When you create a DB2 instance in Unix, you have the option of specifying a fenced user-id different than instance owner. The purpose of fenced user id is to protect DB2 from untested or malicious code from the external stored procedures, user defined functions etc. When you try to run these external procedures, they run in a separate address space owned by the fenced user id.
You know about the fenced user id if you created a DB2 instance yourself on your Unix platform. But suppose, you are looking at a DB2 instance created by someone and you are wondering as which is the fenced user id, you can look at the user and group id of the file .fenced in ~/sqllib/adm directory and this will tell you as which is the fenced user id.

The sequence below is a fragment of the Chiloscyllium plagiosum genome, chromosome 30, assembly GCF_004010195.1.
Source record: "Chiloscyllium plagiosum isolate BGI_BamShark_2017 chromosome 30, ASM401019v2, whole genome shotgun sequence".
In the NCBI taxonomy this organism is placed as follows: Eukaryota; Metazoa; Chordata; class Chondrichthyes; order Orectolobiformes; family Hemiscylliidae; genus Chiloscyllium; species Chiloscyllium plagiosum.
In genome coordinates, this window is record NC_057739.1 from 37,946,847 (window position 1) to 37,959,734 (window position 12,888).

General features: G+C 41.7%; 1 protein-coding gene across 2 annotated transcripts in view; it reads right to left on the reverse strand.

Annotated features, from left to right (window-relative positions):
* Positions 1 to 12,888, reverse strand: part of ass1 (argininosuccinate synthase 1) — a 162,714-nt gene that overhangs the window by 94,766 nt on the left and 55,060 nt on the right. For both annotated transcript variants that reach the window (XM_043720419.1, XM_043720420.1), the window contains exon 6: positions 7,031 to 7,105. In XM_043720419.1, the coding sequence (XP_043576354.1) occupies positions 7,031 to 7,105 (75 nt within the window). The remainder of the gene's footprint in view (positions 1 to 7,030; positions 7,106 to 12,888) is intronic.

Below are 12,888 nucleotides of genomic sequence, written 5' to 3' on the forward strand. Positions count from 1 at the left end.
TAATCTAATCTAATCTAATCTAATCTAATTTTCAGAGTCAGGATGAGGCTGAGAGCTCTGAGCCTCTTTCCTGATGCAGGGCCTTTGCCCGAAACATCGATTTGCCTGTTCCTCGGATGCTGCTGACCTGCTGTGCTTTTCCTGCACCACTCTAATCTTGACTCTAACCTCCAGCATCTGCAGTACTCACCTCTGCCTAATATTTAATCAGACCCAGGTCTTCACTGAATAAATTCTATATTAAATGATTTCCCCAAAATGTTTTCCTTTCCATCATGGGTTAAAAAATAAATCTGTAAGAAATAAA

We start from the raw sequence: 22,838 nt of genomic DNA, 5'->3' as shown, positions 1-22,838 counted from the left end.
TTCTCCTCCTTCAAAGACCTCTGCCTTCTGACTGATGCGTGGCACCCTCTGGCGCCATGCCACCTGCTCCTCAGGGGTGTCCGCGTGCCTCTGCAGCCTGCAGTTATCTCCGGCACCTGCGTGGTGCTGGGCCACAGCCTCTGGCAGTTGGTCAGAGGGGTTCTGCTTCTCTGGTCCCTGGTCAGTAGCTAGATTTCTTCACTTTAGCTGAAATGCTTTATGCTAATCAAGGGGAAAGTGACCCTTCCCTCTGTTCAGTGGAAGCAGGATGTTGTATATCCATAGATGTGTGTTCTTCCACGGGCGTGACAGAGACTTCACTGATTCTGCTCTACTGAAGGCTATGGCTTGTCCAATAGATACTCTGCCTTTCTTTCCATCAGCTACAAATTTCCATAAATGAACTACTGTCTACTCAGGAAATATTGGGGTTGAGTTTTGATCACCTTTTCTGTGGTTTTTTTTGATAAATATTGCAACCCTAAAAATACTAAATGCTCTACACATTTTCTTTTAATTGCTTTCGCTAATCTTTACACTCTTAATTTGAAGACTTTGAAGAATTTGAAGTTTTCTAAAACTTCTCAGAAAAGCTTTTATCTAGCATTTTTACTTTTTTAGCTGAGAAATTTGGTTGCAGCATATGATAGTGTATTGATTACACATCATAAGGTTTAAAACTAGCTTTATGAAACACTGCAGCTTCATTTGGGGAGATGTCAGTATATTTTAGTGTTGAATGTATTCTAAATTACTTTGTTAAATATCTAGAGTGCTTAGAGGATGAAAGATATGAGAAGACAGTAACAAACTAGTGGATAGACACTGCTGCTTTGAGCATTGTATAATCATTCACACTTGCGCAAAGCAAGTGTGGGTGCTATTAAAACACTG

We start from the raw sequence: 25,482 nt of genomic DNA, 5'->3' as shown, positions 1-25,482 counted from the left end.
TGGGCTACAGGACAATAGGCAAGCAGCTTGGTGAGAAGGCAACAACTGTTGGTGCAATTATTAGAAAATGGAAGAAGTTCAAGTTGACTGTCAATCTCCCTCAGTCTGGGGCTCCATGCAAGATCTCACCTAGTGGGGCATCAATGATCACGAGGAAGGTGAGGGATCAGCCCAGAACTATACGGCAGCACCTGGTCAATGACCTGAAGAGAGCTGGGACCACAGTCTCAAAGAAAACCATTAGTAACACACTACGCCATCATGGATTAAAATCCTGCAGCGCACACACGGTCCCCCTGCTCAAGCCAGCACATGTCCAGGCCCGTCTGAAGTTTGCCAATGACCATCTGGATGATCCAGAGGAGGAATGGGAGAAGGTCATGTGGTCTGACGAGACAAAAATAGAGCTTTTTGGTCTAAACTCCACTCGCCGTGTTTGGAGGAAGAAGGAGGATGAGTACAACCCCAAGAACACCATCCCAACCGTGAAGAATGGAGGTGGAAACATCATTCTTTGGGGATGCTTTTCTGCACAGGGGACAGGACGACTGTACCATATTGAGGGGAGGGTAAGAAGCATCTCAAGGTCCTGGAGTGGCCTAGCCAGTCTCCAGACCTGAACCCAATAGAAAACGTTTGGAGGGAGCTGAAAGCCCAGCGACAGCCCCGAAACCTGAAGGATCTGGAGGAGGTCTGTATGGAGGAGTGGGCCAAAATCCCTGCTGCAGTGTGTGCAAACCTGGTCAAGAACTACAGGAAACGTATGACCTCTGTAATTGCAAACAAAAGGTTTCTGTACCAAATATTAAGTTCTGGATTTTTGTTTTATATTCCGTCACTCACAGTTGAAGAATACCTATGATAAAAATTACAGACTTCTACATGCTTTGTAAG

$ ls -l ~/sqllib/adm/.fenced -r--r--r-- 1 vikram vikram 0 Feb 13 19:02 /home/vikram/sqllib/adm/.fenced
In the above example, the instance id is also the fenced user id.
The other way to determine the fenced user id is to run the db2pd program and look for fenced token.
The following command will work both on Windows and Unix.
C:\>db2pd -fmp | grep -i fenced Trusted Path: C:\PROGRA~1\IBM\SQLLIB\\function\unfenced Fenced User: DB2 $ db2pd -fmp | grep -i fenced Trusted Path: /home/vikram/sqllib/function/unfenced Fenced User: vikram
The concept of fenced user-id is really for the Unix platforms and for Windows, the fenced user id is same as that of db2 instance owner. The output of db2pd -fmp for Windows shows the name of the instance as fenced user id.